The North Fork American River is the longest branch of the American River in Northern California. It is 88 miles (142 km) long from its source at the crest of the Sierra Nevada, near Lake Tahoe, to its mouth at Folsom Lake northeast of Sacramento.[2] Prior to the construction of Folsom Dam the river was about 9 miles (14 km) longer making for a total length of 97 miles (156 km).

It rises at Mountain Meadow Lake near the 9,008 ft (2,746 m) peak of Granite Chief in the Tahoe National Forest. Flowing initially northwest, the river soon swings west into a gorge, paralleling the Forest Hill Divide on the south. Big Granite Creek then joins the North Fork of the American River coming in from the right. The canyon shallows as the river turns southwest, carving through the Sierra foothills, then turning abruptly south near Colfax. About 4 miles (6.4 km) downstream, it receives Shirttail Creek from the left then is impounded in Lake Clementine (or North Fork Lake) which is formed by the North Fork Dam, built in 1939 to contain hydraulic mining debris.[4]

Below the dam, the river bends south, passing under the Foresthill Bridge, the highest bridge in California, then receives the Middle Fork American River, its largest tributary, from the left. The valley widens as the river flows south past Auburn, soon emptying into the north arm of Folsom Lake, a reservoir formed in 1955 by the Folsom Dam. Its waters mingle with that of the South Fork American River to form the American River, a tributary of the Sacramento River.[4]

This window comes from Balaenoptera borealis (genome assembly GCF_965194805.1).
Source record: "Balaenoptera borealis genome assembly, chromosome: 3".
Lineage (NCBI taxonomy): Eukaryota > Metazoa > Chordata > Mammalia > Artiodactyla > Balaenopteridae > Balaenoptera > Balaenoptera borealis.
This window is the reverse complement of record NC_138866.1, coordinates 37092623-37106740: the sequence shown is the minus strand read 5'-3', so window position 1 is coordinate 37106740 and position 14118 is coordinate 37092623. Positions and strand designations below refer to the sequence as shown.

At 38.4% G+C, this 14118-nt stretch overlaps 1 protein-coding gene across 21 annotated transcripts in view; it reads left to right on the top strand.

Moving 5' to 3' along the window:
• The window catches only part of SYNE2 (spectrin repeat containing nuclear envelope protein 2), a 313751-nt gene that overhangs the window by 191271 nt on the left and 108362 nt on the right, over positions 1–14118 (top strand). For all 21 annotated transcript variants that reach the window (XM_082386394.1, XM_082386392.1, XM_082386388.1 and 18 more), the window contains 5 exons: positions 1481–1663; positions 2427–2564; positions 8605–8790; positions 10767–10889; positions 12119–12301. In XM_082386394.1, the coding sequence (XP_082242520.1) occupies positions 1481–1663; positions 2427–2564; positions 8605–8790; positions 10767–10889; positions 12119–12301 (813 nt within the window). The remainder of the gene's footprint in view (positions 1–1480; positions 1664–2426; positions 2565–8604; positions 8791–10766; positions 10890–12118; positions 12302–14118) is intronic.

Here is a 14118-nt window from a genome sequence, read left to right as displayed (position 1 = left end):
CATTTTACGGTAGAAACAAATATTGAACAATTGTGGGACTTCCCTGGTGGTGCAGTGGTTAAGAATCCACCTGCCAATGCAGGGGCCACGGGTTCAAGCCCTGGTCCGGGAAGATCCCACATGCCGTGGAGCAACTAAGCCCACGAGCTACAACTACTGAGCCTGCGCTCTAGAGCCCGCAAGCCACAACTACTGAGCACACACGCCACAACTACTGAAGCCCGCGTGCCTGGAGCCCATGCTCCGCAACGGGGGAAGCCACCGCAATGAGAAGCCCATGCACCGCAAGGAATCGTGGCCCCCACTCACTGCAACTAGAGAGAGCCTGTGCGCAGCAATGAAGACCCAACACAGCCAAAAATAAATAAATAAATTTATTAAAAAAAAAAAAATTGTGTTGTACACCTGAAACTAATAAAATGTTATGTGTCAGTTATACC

See also


  1. ^ a b "North Fork American River". Geographic Names Information System. United States Geological Survey. 1981-01-19. Retrieved 2011-05-21.
  2. ^ a b U.S. Geological Survey. National Hydrography Dataset high-resolution flowline data. The National Map, accessed 2011-05-21
  3. ^ a b c "USGS Gage #11434000 on the North Fork American River at Rattlesnake Bar, CA". National Water Information System. U.S. Geological Survey. 1930–1955. Retrieved 2011-05-21.
  4. ^ a b USGS Topo Maps for United States (Map). Cartography by United States Geological Survey. ACME Mapper. Retrieved 2009-10-29.

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